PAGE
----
"Marianne Boruch's work has the wonderful, commanding power of true attention: She sees and considers with intensity."—The Washington Post

"Boruch refuses to see more than there is in things—but her patience, her willingness to wait for the film of familiarity to slip, allows her to see what is there with a jeweler's sense of facet and flaw."—Poetry

In her tenth volume of poetry, Marianne Boruch displays a historical omnipresence, as she converses with Dickinson, envisions Turner painting, and empathizes with Arthur Conan Doyle. She looks unabashedly at the brutality of recent history, from drone warfare to the disaster in New Orleans from Hurricane Katrina. Poems that turn her gaze towards childhood, nature, animals, and her own poetics are patches of light in the collection's chiaroscuro.

From "Before and Every After":

Eventually one dreams the real thing.

The cave as it was, what we paid to straddle
a skinny box-turned-seat down the middle, narrow boat
made special for the state park, the wet, the tricky

passing into rock and underground river.

A single row of strangers faced front, each of us
behind another close
as dominoes to fall or we were angels lined up
politely, pre-flight...

Marianne Boruch is the author of ten collections of poetry. She is the 2013 recipient of the Kingsley Tufts Poetry Award, and has taught at Purdue University since the inception of their MFA program. She lives in West Lafayette, Indiana.

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      • premium: True
      • source: Publisher's Weekly
      • content:

        June 20, 2016
        In her meditative new collection, Boruch (Cadaver, Speak) writes at once with and against the cascade of information and fevered, restless attention that mark contemporary daily life. These poems move with an ease and dexterity among current events, etymology, the environment, architecture, memories, and family histories. Boruch’s patient, quiet consideration of each of her many interests anchors the collection, and the persistence of the thinking, observing mind is the counterpoint and antidote to “all that cheering and static across mountains and cities/ and wires and rivers unto ocean and airspace and star-studded orbits.” The excess by which she’s “pelted every day/ by factoids. Word unto word unto word” does not dull the act of creation: “Wow. To make anything at all, be it/ moonlight or a shrug.” With the flaneur’s relaxed wisdom, Boruch places the exceptional within the mundane and the intimate within the universal, and above all highlights the present moment without ever losing sight of a broader context in which now is just one moment among many: “Because it’s ancient: there is/ no progress, only a deepening. Or not even that.” Readers are invited to think carefully through the world they’ve inherited, with Boruch’s discerning eye and conversational voice as a guide.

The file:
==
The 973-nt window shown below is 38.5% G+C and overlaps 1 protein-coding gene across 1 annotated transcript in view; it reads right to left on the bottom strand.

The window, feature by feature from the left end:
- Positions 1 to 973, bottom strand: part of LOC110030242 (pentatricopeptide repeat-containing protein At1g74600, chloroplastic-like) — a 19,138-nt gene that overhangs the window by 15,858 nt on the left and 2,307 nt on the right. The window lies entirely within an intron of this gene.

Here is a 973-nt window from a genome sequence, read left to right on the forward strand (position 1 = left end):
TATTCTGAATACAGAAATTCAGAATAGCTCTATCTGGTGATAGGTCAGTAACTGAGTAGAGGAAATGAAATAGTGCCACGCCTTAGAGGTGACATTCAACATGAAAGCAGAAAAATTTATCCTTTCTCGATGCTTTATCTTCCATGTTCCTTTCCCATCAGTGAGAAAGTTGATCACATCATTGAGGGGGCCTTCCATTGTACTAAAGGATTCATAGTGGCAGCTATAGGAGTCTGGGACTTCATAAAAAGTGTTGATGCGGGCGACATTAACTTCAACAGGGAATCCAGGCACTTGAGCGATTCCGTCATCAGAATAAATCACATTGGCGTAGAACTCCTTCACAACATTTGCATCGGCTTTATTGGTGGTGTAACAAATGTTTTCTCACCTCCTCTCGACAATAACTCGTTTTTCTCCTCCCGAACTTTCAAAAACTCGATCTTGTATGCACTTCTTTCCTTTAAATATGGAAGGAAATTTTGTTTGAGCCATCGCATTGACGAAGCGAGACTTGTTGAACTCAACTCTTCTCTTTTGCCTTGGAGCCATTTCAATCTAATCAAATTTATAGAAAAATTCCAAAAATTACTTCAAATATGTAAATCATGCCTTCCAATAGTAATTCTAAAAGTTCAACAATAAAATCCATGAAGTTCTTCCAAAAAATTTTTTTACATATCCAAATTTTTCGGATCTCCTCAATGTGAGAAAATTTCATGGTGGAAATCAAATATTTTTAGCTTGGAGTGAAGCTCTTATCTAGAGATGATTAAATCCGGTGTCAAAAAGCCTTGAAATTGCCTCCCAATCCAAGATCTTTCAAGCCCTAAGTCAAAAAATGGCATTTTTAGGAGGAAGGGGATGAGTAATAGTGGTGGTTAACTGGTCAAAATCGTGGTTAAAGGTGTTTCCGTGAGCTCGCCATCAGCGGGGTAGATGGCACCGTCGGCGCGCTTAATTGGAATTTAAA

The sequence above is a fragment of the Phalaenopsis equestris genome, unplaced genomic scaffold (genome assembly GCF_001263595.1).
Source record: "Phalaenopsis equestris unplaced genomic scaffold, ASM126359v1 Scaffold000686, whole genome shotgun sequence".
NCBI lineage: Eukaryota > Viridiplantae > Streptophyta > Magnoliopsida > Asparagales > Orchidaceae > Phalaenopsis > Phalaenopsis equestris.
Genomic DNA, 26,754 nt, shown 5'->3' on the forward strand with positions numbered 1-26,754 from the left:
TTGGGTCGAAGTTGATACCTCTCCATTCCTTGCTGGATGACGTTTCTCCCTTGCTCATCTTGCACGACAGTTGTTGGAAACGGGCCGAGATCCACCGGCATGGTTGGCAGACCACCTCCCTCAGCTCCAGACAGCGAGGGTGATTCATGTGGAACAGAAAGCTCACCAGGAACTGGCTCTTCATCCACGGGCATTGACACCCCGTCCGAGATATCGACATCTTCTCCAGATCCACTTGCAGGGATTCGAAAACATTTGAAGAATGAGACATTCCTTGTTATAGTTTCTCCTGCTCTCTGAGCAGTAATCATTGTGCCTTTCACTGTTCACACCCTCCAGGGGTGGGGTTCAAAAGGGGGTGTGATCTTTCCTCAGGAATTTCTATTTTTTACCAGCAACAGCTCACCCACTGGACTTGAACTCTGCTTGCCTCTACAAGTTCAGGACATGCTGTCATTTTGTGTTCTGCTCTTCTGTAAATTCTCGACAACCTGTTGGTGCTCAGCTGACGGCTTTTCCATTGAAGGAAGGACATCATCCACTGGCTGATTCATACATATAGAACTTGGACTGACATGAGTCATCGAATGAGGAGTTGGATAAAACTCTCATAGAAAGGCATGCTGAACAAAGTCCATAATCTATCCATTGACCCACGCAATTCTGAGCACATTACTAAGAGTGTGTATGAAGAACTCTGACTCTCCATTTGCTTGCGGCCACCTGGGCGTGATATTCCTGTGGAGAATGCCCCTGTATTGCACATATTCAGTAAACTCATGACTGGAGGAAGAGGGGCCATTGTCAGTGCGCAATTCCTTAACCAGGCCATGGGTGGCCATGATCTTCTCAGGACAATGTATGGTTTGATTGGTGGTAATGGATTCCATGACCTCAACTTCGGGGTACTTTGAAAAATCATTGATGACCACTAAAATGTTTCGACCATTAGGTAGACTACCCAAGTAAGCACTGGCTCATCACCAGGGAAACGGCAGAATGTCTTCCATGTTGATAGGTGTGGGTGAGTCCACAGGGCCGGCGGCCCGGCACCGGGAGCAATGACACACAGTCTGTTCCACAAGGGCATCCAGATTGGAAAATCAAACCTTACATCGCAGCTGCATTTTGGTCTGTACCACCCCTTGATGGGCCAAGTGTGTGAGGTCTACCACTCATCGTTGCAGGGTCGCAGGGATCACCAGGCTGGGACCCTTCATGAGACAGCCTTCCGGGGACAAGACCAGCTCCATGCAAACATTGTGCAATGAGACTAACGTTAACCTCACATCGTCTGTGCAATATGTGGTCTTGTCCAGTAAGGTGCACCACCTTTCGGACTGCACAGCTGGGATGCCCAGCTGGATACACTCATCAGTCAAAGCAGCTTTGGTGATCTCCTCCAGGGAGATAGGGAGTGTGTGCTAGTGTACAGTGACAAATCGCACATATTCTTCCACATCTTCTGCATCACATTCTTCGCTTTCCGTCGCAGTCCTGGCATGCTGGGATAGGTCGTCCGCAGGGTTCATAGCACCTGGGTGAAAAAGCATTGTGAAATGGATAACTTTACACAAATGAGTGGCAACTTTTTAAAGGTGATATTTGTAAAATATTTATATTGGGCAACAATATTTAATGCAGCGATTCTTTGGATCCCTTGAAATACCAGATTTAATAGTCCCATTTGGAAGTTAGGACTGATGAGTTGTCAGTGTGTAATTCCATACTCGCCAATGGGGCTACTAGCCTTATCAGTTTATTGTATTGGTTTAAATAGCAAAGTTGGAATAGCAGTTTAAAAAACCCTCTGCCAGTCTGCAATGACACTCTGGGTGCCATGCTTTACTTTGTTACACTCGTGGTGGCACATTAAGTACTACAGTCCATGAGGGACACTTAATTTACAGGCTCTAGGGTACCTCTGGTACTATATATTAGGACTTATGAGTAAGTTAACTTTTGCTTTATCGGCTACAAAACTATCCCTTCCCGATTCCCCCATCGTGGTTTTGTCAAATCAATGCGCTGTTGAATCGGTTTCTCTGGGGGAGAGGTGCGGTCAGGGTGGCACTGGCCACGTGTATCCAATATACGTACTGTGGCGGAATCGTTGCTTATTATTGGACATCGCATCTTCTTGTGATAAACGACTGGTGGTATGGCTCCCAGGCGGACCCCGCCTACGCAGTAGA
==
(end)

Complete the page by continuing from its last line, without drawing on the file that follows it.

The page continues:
• premium: True
      • source: Library Journal
      • content:

        Starred review from June 15, 2016

        Only a poet as accomplished as Boruch (Cadaver, Speak) could make such beautiful verse while leading us through the everyday, of life's subtle, steady shiftings ("the bird's hunger, seeking shape"). If the opening image of a pool filled with cruelly dredged up roses bespeaks quiet assent ("I stood before them the way an animal/ accepts sun"), the next poem turns immediately to progress (and hence progression) as a modern invention beyond the heaven-and-hell alternatives; finally, the poet concedes, "I lose track of my transitions." In fact, transition defines us. Here, a static painting gives way to "between and among," a simple typeface never yields a perfect copy, and even in a medieval score, two exquisite quavers are connected by a slur. VERDICT Highly recommended.

        Copyright 2016 Library Journal, LLC Used with permission.

      • premium: True
      • source: Booklist
      • content:

        Starred review from August 1, 2016
        In her ninth collection, Boruch (Cadaver, Speak, 2014) has crafted a memento mori of sorts, musing long on ideas of memory, history, and mortality. Sometimes droll and direct, other times austere and elegant, these poems look wryly down the barrel of human nature, quietly accepting what they find. Boruch is endlessly aware of the dead, visiting graveyards and funeral homes, but her acknowledgment of mortality refuses to be paired with fear When does grief become wonder? she asks in Divide, in which she gazes wonderingly at how even animals mourn. Later, in the third of four aubades, she visits a time when windows and mirrors were covered after a death: The house freed up then, broken off from the dead. / For the living. Duh. The living room now / though the dead lived there once. / Oh the dead live everywhere. Boruch is always aware of her predecessors, focusing intently on the details of their legacies, offering a quintet to Dickinson and evocative appearances by Dante, while Before and Every After bears a striking resemblance to Seamus Heaney's District and Circle, an eerie descent into an underworld. Always that / sense of the dead overhearing, with ghosts of all eras lingering here, creating a collection that, irony of ironies, haunts itself.(Reprinted with permission of Booklist, copyright 2016, American Library Association.)